The histopathology evaluation form for implanted materials can be found in the paper by Schuh,[6] which represents a modification of the historical evaluation form. When evaluating pathology of biomaterials, special emphasis should be given for providing a detailed summary of pathology results in addition to semi-quantitative scores, since many parameters are not included in this scoring system, including for example hemorrhage, edema and the different cell populations in the infiltrate.[6] Additionally, it is obligatory that the pathologist will also add to the semi-quantitative scoring a detailed interpretative assessment, in order to have a clear understanding of the characteristic and potential significance of the findings. Detailed and annotated photographic documentation should be encouraged, especially when dealing with unusual findings.

Upon histopathologic evaluation, it is important that the pathologist will adopt the terminology currently recommend by the International Harmonization of Nomenclature and Diagnostic (INHAND) criteria for lesions.[8] Also, according to the “Best Practices for Reporting Pathology Interpretations within GLP Toxicology Studies,” published by the Society of Toxicologic Pathology (STP), when evaluating the histological slides from a study, the study pathologist should have access to the study protocol and all protocol amendments, all study data including the intended pharmacologic target and mechanism of action, in-life study data, clinical pathology data, organ weight data, necropsy findings, toxicokinetic information and (when possible) data from previous studies with the same test article.[9]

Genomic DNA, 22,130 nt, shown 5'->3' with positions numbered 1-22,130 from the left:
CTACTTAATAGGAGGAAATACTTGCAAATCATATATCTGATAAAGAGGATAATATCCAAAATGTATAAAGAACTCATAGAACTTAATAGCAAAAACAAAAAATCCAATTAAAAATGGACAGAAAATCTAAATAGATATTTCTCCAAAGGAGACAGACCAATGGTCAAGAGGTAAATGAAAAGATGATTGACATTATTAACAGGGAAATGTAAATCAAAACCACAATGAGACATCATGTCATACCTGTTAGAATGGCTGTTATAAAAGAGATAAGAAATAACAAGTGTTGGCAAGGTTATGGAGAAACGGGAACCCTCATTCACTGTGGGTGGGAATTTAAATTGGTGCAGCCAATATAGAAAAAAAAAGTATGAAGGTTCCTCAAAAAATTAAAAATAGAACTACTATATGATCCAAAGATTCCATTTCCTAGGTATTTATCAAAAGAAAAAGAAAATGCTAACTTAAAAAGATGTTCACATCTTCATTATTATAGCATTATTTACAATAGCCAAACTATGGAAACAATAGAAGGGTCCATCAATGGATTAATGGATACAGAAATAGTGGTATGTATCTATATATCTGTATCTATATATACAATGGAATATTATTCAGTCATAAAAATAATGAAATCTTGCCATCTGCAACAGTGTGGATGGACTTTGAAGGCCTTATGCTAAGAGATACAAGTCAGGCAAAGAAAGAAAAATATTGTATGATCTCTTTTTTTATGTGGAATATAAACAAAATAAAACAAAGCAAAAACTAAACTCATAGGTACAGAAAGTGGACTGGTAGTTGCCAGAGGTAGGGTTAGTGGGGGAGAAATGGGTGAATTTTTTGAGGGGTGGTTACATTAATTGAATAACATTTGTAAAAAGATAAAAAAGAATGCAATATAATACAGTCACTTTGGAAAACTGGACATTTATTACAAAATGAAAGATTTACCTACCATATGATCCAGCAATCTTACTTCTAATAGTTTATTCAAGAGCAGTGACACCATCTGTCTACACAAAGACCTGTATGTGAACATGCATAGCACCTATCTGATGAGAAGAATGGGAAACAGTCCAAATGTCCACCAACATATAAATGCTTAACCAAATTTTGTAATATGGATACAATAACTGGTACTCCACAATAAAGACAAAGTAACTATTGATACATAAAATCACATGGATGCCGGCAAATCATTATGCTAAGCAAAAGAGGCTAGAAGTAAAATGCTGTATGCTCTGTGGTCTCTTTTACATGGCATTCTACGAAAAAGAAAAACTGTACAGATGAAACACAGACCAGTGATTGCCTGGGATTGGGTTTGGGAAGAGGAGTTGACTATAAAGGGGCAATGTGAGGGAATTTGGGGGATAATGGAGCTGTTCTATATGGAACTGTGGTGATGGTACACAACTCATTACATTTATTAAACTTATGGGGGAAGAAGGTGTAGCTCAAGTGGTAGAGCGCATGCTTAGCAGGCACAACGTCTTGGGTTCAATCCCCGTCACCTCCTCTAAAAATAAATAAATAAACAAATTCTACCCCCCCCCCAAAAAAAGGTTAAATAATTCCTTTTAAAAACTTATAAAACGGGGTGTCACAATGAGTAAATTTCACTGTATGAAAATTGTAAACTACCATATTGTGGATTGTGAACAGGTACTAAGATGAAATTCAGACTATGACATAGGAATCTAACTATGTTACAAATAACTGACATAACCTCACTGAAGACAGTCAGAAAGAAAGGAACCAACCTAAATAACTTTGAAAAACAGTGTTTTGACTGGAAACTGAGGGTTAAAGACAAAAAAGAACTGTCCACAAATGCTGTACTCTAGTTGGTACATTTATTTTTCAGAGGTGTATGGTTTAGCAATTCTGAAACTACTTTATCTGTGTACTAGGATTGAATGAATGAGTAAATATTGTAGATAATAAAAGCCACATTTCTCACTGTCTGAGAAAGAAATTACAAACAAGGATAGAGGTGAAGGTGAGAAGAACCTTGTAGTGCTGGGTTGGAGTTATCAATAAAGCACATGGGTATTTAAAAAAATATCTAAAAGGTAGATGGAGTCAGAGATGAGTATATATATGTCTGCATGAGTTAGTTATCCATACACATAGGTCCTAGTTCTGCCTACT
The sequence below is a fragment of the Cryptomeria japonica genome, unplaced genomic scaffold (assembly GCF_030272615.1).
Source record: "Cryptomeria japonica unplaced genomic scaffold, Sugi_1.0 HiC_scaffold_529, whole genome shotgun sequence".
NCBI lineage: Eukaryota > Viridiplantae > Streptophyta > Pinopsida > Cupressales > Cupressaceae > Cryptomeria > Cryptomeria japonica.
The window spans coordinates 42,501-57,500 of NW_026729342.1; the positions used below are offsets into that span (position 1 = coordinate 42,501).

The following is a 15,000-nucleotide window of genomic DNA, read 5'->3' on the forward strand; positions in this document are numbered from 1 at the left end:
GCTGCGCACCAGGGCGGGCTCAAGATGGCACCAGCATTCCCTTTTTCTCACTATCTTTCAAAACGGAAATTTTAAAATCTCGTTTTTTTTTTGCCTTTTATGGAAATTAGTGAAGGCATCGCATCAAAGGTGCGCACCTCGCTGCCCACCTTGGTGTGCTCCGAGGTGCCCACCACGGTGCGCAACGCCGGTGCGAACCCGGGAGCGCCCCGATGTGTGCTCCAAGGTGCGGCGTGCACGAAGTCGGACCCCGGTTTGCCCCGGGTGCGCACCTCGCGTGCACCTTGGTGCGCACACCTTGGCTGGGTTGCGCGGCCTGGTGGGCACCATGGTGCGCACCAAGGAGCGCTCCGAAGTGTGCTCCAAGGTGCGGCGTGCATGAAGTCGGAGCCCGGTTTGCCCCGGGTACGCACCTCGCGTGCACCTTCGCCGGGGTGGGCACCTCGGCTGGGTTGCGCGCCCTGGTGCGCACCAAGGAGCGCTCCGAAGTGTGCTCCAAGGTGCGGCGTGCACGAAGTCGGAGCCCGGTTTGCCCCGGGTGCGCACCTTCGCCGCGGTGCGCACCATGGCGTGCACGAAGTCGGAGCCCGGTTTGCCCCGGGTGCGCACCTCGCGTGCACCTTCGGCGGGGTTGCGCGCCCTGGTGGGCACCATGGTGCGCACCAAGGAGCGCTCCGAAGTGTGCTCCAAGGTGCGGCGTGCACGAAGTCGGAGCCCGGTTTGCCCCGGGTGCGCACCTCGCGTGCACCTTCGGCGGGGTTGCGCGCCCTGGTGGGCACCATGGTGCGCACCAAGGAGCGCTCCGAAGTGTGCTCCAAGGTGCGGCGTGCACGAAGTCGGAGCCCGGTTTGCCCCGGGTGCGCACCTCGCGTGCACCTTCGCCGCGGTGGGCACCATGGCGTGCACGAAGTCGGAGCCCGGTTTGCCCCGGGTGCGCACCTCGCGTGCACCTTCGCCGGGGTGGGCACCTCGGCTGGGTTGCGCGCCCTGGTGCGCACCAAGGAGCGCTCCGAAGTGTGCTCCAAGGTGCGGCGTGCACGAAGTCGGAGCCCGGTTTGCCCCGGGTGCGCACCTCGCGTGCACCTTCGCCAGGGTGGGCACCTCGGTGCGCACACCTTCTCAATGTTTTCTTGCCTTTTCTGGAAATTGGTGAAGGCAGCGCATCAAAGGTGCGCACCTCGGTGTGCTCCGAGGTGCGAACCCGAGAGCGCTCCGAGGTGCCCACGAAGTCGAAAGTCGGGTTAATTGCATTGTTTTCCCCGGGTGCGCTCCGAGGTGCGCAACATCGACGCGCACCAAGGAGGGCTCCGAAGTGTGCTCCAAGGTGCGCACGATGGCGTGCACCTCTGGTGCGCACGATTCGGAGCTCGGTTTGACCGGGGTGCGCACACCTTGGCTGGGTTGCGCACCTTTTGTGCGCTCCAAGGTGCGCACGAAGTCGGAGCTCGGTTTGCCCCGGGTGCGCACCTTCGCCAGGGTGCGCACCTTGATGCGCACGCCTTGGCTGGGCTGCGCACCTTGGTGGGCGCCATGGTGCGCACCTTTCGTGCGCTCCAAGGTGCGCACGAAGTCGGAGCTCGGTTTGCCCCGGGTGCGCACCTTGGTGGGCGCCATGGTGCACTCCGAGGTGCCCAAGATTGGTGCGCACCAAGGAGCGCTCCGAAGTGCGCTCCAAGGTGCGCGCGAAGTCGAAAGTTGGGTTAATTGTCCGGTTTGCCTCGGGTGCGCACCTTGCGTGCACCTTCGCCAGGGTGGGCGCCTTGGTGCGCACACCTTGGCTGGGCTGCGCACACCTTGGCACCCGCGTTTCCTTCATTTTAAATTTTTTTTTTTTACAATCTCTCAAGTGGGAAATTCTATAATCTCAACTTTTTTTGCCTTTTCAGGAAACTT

The importance of host immune response to the implanted material has gained much attention in recent years. Therefore, immunotoxicology of biomaterials should be part of the histopathological evaluation. To address this need, evaluation of hematopoietic and lymphoid tissues should be performed.[6]

When designing the toxicology protocol, special issues that should be taken into consideration include scheduling interim sacrifices, using concurrent untreated samples, and histopathological examination of organs that may suggest potential systemic toxicity, such as liver, kidneys, spleen, lungs, regional lymph nodes and heart.[3,10] Scheduled interim sacrifices will allow the toxicologic pathologist to determine whether there is time-related decrease in the inflammatory reaction. When assessing the longterm biocompatibility, an example of interim sacrifice sche